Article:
• A backup may be tested to verify its integrity (e.g., with a checksum and verifying readability). If the backup is tested and fails, the user may change the preferences. The user may restart the repair process, select different preferences (e.g., applications or software), upgrade the backup (e.g., master template), and retest the backup. If the backup passes the verification tests, the user may accept the backup and continue with the restore. When a backup (e.g., master template) is accepted it can be copied from its storage location to a second backup (e.g., the new master template). The old master template(s) can be saved so that it is possible to revert back to prior master templates. After the user template is “accepted”, the backup user data is returned to the user data storage device. [0054]
  • In one embodiment, a master template can be created by the user selecting to “boot into” a master template. The user may then make changes, install new software, make modifications, etc., and then exit. This approach allows the master template to be updated independently of user's documents and other data which may not be a beneficial to a master template. [0055]
  • In a different embodiment, the master template may be modified/updated by the user first conducting a repair of computing system. The repair process may automate 1. The backup of user files according to preferences, potentially including particular file types (e.g., documents); 2. the reformat of the user's primary disk drive or the restoring of the master template to the user's primary disk drive. The user may then install new software to an essential copy of the master template as present on the user's primary disk drive. A backup may subsequently be activated to generate a new master template version. A backup of the user's data (e.g., user specific documents) may then be restored to the computing system. Preferably, restoring the user specific documents is performed automatically. [0056]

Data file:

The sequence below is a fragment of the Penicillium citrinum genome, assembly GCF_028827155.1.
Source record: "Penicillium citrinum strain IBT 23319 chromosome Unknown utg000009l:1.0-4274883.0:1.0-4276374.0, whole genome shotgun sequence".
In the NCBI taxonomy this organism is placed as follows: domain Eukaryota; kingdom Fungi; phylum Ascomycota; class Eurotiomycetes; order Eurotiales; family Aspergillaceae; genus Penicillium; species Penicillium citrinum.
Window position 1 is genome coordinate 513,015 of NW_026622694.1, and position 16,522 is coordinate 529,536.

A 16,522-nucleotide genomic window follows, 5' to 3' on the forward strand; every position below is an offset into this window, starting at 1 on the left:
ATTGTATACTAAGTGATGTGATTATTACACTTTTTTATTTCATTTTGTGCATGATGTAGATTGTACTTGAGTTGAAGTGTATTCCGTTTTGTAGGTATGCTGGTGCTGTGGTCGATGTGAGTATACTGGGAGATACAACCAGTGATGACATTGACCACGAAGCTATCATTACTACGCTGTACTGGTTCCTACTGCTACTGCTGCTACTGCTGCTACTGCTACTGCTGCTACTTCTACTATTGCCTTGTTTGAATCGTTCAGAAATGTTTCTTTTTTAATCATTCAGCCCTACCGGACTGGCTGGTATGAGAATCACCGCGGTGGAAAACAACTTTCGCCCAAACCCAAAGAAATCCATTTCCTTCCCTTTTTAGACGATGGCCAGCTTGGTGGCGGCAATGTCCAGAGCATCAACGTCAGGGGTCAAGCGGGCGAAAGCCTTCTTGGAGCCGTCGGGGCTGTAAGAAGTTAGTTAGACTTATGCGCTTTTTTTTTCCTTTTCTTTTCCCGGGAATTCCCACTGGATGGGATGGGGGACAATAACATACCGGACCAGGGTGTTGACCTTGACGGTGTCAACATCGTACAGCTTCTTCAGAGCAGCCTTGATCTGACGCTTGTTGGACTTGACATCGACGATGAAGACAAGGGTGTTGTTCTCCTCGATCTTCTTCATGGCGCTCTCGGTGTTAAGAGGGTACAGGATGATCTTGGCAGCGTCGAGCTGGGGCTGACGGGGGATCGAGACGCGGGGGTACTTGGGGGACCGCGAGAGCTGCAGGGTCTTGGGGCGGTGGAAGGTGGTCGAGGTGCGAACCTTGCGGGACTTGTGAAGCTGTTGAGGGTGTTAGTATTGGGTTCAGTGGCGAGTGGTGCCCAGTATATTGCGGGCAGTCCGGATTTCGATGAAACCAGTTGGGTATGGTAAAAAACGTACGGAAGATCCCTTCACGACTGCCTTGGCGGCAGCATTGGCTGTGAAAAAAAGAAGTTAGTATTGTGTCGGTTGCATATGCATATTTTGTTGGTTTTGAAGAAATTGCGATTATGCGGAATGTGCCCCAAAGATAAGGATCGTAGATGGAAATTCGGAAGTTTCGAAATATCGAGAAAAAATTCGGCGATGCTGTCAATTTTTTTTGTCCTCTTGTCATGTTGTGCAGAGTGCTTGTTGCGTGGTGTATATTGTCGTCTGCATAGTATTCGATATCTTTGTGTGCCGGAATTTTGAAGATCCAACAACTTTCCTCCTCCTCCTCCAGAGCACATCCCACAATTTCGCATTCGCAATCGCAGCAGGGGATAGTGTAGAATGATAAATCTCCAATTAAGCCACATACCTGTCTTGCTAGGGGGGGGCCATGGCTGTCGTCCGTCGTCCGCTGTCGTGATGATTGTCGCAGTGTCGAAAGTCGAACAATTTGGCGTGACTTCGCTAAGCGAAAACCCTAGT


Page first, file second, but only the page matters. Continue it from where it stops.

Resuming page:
• The master template may be created by a process of selective copying. For example, depending on the particular OS in use, a program may interrogate the registry, determine what entries are associated with a particular program or application, and then choose to selectively copy only those files and entries associated with the particular program or application to the master template.[0057]
  • The foregoing descriptions of specific embodiments and best mode of the present invention have been presented for purposes of illustration and description. They are not intended to be exhaustive or to limit the invention to the precise forms disclosed, and obviously many modifications and variations are possible in light of the above teaching. The embodiments were chosen and described in order to best explain the principles of the invention and its practical application, to thereby enable others skilled in the art to best utilize the invention and various embodiments with various modifications as are suited to the particular use contemplated. It is intended that the scope of the invention be defined by the claims appended hereto and their equivalents. [0058]
  • This description includes and incorporates the three Appendices which follow: Appendix A, Appendix B, and Appendix C. Appendix A itself refers to an Appendix. That referenced Appendix is a sub-Appendix within Appendix A. [0059]
    Figure US20020194535A1-20021219-P00001
    Figure US20020194535A1-20021219-P00002
    Figure US20020194535A1-20021219-P00003
    Figure US20020194535A1-20021219-P00004
    Figure US20020194535A1-20021219-P00005
    Figure US20020194535A1-20021219-P00006
    Figure US20020194535A1-20021219-P00007
    Figure US20020194535A1-20021219-P00008
    Figure US20020194535A1-20021219-P00009
    Figure US20020194535A1-20021219-P00010
    Figure US20020194535A1-20021219-P00011
    Figure US20020194535A1-20021219-P00012
    Figure US20020194535A1-20021219-P00013
    Figure US20020194535A1-20021219-P00014
    Figure US20020194535A1-20021219-P00015
    Figure US20020194535A1-20021219-P00016
    Figure US20020194535A1-20021219-P00017
    Figure US20020194535A1-20021219-P00018
    Figure US20020194535A1-20021219-P00019
    Figure US20020194535A1-20021219-P00020
    Figure US20020194535A1-20021219-P00021
    Figure US20020194535A1-20021219-P00022
    Figure US20020194535A1-20021219-P00023
    Figure US20020194535A1-20021219-P00024
    Figure US20020194535A1-20021219-P00025
    Figure US20020194535A1-20021219-P00026
    Figure US20020194535A1-20021219-P00027
    Figure US20020194535A1-20021219-P00028
    Figure US20020194535A1-20021219-P00029
    Figure US20020194535A1-20021219-P00030
    Figure US20020194535A1-20021219-P00031
    Figure US20020194535A1-20021219-P00032